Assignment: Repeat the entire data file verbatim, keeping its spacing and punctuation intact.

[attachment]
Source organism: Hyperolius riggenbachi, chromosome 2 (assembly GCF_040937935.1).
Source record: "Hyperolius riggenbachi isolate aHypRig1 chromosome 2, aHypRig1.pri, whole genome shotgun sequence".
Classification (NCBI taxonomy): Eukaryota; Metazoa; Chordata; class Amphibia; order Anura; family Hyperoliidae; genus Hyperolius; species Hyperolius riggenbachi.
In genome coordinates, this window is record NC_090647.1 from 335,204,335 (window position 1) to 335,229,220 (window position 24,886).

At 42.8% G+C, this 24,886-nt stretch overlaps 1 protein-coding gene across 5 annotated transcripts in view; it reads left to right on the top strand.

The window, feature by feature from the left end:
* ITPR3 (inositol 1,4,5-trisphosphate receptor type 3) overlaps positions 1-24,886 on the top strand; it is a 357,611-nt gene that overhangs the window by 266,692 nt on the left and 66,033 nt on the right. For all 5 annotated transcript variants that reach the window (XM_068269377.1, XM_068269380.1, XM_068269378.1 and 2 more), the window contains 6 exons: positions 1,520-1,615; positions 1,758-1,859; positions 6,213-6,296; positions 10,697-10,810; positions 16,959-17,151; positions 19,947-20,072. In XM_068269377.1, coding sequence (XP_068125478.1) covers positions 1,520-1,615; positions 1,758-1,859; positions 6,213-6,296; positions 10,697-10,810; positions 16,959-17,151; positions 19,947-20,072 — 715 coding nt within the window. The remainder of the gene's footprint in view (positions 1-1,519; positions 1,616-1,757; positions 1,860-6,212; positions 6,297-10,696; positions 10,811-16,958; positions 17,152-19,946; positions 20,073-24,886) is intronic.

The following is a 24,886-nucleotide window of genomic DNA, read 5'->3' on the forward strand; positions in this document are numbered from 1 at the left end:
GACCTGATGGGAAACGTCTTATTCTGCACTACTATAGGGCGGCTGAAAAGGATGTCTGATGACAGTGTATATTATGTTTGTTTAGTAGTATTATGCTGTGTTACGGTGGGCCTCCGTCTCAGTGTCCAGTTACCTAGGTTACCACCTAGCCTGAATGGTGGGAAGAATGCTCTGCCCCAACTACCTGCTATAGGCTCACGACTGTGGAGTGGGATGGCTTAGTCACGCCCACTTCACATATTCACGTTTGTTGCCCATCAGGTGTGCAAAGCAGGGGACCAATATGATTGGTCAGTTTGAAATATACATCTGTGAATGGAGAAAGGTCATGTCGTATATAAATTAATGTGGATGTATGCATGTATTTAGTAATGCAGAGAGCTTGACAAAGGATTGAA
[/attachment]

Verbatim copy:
Source organism: Hyperolius riggenbachi, chromosome 2 (assembly GCF_040937935.1).
Source record: "Hyperolius riggenbachi isolate aHypRig1 chromosome 2, aHypRig1.pri, whole genome shotgun sequence".
Classification (NCBI taxonomy): Eukaryota; Metazoa; Chordata; class Amphibia; order Anura; family Hyperoliidae; genus Hyperolius; species Hyperolius riggenbachi.
In genome coordinates, this window is record NC_090647.1 from 335,204,335 (window position 1) to 335,229,220 (window position 24,886).

At 42.8% G+C, this 24,886-nt stretch overlaps 1 protein-coding gene across 5 annotated transcripts in view; it reads left to right on the top strand.

The window, feature by feature from the left end:
* ITPR3 (inositol 1,4,5-trisphosphate receptor type 3) overlaps positions 1-24,886 on the top strand; it is a 357,611-nt gene that overhangs the window by 266,692 nt on the left and 66,033 nt on the right. For all 5 annotated transcript variants that reach the window (XM_068269377.1, XM_068269380.1, XM_068269378.1 and 2 more), the window contains 6 exons: positions 1,520-1,615; positions 1,758-1,859; positions 6,213-6,296; positions 10,697-10,810; positions 16,959-17,151; positions 19,947-20,072. In XM_068269377.1, coding sequence (XP_068125478.1) covers positions 1,520-1,615; positions 1,758-1,859; positions 6,213-6,296; positions 10,697-10,810; positions 16,959-17,151; positions 19,947-20,072 — 715 coding nt within the window. The remainder of the gene's footprint in view (positions 1-1,519; positions 1,616-1,757; positions 1,860-6,212; positions 6,297-10,696; positions 10,811-16,958; positions 17,152-19,946; positions 20,073-24,886) is intronic.

The following is a 24,886-nucleotide window of genomic DNA, read 5'->3' on the forward strand; positions in this document are numbered from 1 at the left end:
GACCTGATGGGAAACGTCTTATTCTGCACTACTATAGGGCGGCTGAAAAGGATGTCTGATGACAGTGTATATTATGTTTGTTTAGTAGTATTATGCTGTGTTACGGTGGGCCTCCGTCTCAGTGTCCAGTTACCTAGGTTACCACCTAGCCTGAATGGTGGGAAGAATGCTCTGCCCCAACTACCTGCTATAGGCTCACGACTGTGGAGTGGGATGGCTTAGTCACGCCCACTTCACATATTCACGTTTGTTGCCCATCAGGTGTGCAAAGCAGGGGACCAATATGATTGGTCAGTTTGAAATATACATCTGTGAATGGAGAAAGGTCATGTCGTATATAAATTAATGTGGATGTATGCATGTATTTAGTAATGCAGAGAGCTTGACAAAGGATTGAA